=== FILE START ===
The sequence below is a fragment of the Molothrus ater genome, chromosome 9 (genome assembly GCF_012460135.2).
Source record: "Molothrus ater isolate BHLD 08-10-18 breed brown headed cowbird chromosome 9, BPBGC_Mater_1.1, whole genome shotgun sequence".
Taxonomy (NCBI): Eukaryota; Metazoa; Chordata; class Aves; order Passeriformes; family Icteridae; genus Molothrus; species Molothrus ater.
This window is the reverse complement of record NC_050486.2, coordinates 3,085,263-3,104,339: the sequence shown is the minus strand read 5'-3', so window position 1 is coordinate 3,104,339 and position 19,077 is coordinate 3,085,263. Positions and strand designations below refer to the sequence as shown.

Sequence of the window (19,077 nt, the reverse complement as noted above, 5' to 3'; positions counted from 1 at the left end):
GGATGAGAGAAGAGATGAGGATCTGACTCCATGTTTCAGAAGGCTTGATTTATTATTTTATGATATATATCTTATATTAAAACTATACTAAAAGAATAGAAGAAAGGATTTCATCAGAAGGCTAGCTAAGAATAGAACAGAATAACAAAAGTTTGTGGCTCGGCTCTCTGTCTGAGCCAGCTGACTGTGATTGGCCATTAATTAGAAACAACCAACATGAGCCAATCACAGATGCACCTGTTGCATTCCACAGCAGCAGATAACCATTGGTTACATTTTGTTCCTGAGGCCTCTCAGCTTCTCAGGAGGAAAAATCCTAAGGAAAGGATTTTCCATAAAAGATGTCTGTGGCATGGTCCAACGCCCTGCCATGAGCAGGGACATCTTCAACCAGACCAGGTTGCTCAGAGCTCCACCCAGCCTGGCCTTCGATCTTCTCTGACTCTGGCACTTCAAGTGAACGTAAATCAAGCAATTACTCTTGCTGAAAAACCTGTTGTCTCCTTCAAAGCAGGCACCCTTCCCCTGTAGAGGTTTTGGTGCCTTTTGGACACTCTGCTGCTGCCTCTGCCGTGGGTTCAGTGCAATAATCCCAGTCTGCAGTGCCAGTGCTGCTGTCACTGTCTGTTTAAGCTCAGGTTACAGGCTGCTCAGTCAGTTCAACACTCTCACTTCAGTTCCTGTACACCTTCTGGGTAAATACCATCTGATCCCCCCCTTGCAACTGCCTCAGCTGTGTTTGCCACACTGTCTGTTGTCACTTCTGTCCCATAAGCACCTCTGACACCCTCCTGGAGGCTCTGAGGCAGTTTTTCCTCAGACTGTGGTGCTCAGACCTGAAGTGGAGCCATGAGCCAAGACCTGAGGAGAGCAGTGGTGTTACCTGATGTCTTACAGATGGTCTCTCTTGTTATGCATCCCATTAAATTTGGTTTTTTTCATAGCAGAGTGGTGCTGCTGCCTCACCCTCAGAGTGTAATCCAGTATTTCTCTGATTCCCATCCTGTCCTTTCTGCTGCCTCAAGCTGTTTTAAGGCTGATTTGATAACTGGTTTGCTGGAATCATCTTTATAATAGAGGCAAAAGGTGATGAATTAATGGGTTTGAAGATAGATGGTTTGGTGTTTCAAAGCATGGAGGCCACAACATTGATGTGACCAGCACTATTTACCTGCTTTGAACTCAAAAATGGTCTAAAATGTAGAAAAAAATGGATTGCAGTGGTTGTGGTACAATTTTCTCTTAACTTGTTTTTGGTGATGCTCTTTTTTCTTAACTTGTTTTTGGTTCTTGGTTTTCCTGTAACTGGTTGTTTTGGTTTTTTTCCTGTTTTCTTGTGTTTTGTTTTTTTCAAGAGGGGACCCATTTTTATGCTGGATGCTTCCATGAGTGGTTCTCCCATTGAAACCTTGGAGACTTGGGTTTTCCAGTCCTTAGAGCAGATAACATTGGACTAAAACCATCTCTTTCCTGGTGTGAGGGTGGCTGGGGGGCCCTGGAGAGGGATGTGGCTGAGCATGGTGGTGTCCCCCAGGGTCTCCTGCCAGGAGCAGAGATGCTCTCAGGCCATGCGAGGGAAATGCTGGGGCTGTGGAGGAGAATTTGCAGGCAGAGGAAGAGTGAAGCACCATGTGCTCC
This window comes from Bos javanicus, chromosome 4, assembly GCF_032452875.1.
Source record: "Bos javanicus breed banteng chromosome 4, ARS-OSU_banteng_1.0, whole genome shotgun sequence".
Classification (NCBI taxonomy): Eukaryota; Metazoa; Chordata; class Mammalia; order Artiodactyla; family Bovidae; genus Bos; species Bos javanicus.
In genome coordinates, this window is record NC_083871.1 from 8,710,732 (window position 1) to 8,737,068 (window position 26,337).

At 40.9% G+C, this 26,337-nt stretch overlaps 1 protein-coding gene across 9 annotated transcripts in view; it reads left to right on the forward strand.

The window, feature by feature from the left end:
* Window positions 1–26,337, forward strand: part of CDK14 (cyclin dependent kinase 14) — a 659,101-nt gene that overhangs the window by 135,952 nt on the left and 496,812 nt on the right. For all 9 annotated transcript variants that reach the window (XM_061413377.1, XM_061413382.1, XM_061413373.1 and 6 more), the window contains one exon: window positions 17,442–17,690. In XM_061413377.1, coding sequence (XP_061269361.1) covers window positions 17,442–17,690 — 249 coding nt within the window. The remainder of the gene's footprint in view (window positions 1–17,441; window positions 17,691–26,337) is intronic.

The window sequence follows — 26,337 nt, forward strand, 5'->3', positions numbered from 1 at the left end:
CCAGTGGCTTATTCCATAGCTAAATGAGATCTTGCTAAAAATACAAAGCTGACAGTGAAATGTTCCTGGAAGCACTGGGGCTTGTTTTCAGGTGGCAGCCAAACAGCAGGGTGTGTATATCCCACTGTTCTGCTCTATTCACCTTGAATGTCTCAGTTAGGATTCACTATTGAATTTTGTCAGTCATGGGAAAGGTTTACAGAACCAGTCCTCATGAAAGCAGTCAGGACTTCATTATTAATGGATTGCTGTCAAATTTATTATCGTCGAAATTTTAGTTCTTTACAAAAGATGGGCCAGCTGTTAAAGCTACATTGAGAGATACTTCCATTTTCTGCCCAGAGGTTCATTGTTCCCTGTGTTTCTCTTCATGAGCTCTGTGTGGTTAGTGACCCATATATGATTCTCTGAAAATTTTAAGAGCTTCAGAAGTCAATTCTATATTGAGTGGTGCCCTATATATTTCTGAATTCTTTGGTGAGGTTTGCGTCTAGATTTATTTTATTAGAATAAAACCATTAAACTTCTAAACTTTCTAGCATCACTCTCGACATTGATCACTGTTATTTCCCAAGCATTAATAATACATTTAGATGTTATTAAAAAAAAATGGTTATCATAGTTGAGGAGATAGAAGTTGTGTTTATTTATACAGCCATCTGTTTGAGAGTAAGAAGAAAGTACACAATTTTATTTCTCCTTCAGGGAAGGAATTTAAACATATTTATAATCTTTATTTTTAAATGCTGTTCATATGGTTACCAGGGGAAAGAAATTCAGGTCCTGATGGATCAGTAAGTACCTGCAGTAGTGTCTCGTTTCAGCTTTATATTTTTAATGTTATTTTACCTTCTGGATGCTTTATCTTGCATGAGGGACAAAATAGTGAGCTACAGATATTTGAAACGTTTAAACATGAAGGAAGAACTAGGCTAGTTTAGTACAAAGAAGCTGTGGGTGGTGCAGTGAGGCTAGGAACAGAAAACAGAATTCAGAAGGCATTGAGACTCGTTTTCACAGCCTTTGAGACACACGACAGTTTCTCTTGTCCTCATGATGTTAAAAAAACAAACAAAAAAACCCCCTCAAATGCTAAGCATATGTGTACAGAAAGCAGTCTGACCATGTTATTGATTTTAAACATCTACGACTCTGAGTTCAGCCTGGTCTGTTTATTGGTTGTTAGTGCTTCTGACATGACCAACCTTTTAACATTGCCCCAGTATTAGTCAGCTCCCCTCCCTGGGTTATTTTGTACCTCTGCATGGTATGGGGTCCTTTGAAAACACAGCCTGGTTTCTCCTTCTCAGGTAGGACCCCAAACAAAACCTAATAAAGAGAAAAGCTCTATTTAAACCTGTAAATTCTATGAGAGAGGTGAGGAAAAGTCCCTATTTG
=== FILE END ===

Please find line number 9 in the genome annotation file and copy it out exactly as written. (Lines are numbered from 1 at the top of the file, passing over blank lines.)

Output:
Classification (NCBI taxonomy): Eukaryota; Metazoa; Chordata; class Mammalia; order Artiodactyla; family Bovidae; genus Bos; species Bos javanicus.